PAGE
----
10. The machine of claim 1 wherein said retention means comprises generally transverse recess means in the outer end of said bolt means, pin means mounted in said bolt means and extending substantially laterally through said recess means, substantially flat key means having ramp slot means transversely therethrough and slidably mounted in said recess means with said pin means slidably mounted through said slot means, whereby linear motion of said key means in its actuated direction will engage a ramp surface of said ramp slot with said pin means to tighten said tool means on said drive shaft.
11. A rotary tool retention device for use on a motor driven rotary tool machine, said machine having a drive shaft, an outer end portion of the shaft having shoulder means thereon, rotary tool means, bolt means having shank means and stop means, the shank means being adapted to pass through aperture means in the tool means and thread into threaded socket means in the outer end of the shaft, the retention device being adapted for securely but readily removably securing the tool means on the shaft tightly against the shoulder means, said retention device comprising elongated body means having generally longitudinally extending ramp surface means and generally longitudinally extending base surface means, said ramp and base surface means being spaced apart and angled with respect to each other, one of said ramp or base surface means being adapted to slidably engage the stop means of the bolt means, and the other of said ramp or base surface means being adapted to slidably engage the outer surface of the tool means, and impact surface means on said body means having generally longitudinally opposed generally transversely directed surfaces, said surfaces adapted to be selectively struck with sufficient force to move said body means in a desired longitudinal direction to selectively tighten or loosen the tool means on the drive shaft.
12. The tool retention device of claim 11 wherein said body means is elongated and provided with passage means extending substantially longitudinally therethrough for slidably accommodating the shank of said bolt means, said ramp surface means comprising a ramp on either side of said passage means and adapted to slidably engage said stop means.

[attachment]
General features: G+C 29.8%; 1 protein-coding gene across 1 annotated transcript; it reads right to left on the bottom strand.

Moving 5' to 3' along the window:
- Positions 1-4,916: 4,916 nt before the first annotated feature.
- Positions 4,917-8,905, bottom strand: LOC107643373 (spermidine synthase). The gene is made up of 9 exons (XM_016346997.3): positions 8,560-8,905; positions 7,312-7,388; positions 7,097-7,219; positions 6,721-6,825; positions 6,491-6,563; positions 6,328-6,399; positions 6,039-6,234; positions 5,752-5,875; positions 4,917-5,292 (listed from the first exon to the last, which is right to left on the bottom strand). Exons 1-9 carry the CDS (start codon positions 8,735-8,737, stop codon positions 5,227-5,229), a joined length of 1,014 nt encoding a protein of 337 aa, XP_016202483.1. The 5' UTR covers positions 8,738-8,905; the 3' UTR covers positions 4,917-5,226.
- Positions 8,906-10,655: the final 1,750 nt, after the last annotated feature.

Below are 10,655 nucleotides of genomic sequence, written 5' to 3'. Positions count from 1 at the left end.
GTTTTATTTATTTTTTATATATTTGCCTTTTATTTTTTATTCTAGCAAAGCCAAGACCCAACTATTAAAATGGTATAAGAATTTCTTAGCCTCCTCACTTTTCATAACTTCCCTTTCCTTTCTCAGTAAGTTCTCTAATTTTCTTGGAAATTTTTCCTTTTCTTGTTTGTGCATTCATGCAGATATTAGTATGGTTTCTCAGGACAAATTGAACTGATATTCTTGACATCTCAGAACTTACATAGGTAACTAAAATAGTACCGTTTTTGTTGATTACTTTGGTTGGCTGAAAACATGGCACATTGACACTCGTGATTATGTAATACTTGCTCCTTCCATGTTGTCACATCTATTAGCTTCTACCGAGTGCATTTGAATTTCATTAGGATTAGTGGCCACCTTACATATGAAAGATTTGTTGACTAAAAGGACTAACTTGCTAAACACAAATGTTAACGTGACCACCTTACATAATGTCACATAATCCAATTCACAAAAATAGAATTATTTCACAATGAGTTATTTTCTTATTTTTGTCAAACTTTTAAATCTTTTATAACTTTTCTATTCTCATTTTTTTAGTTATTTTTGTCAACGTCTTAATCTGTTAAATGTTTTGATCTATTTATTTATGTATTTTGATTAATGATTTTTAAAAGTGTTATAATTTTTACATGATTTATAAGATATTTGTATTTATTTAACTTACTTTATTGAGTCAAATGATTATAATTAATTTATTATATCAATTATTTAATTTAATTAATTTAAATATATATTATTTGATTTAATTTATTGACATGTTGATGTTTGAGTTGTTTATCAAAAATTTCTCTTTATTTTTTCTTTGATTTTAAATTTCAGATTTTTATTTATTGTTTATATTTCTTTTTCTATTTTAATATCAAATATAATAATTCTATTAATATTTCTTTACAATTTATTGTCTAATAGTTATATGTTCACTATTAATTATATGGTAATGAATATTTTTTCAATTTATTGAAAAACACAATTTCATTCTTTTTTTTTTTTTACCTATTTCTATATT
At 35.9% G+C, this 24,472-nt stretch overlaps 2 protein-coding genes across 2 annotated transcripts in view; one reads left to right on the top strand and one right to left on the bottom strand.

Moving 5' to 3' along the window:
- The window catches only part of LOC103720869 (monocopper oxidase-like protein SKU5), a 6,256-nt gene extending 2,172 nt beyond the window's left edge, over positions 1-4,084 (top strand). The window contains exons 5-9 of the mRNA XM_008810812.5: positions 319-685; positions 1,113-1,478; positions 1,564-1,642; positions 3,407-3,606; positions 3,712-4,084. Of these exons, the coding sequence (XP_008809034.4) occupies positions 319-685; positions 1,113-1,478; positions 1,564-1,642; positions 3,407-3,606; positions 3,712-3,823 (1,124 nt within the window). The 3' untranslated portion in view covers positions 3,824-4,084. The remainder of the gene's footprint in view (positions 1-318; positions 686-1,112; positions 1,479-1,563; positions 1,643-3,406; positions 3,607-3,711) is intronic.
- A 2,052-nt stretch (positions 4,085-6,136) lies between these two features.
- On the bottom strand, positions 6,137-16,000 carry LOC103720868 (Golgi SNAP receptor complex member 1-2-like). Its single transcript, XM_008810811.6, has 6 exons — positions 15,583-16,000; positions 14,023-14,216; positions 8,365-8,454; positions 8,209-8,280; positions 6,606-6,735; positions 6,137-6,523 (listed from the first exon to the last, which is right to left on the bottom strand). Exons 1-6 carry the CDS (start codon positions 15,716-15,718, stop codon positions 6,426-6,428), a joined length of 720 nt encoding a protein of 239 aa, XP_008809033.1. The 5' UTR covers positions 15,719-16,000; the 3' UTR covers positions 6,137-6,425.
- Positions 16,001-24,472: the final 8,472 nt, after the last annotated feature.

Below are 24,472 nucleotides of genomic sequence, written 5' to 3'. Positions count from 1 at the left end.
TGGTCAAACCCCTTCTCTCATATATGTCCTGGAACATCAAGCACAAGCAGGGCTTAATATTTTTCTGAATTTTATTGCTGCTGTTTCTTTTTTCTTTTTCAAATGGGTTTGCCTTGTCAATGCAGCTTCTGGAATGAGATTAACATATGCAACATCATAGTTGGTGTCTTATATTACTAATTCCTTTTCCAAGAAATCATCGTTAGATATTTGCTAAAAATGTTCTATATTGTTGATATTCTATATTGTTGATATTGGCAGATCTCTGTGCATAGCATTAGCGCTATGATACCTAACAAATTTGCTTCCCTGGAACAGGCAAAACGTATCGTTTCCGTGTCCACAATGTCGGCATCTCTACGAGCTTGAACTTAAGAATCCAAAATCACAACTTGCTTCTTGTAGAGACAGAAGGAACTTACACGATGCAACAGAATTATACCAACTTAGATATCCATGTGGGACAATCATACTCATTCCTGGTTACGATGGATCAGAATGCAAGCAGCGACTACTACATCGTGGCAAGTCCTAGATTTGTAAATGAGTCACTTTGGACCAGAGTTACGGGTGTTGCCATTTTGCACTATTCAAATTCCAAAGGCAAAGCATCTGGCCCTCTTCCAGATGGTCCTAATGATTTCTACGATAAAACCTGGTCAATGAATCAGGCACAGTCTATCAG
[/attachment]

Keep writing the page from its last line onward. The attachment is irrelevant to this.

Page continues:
13. The device of claim 12 wherein said ramps are provided by the edges of a slot formed in each of two side walls of said body means.
14. The device of claim 13 wherein said stop means projects through said slots and is slidable therein.
15. The device of claim 11 wherein the contact surfaces of said ramps are provided with friction increasing ridge means.
16. The device of claim 11 wherein said body means comprises a flat, elongated key member having a generally longitudinal but slightly upwardly angled slot therethrough providing said ramp surface means.
1. Field of Invention
This invention concerns a device for retaining a rotary disc-like tool such as a circular cutting blade, particularly a circular saw blade onto the drive shaft of portable hand-held or stationary machine wherein the device provides for quick connect and disconnect of the blade or other tool to and from the shaft without the need for wrenches or the like.
2. Discussion of Prior Art
Heretofore circular saw blades or other rotary tools including grinding wheels, metal cutting rotary blades, abrasive wheels or the like, all hereinafter referred to as blade means, or buffing or polishing wheels or the like have been affixed to their drive shafts by means of bolts as shown in U.S. Pat. No. 4,555,849, or by special locking devices as shown in U.S. Pat. No. 4,706,386. In each of these devices the blade means is removed by loosening and removing a bolt or screw or the like which, of course, requires a wrench and some means to hold the blade means against the rotative force applied generated by the wrench. Both of these requirements represent time delays and often effect physical injury such as skinned knuckles or lacerated fingers.
Objects therefore of the present invention are: to provide a quick connectable and disconnectable means for retaining a rotary disc-like tool means onto its drive shaft; to provide such device which requires the simplest of physical manipulation to affix the tool means or to remove it from the shaft; and to construct such device with structural design which provides an exceptionally high degree of operational safety.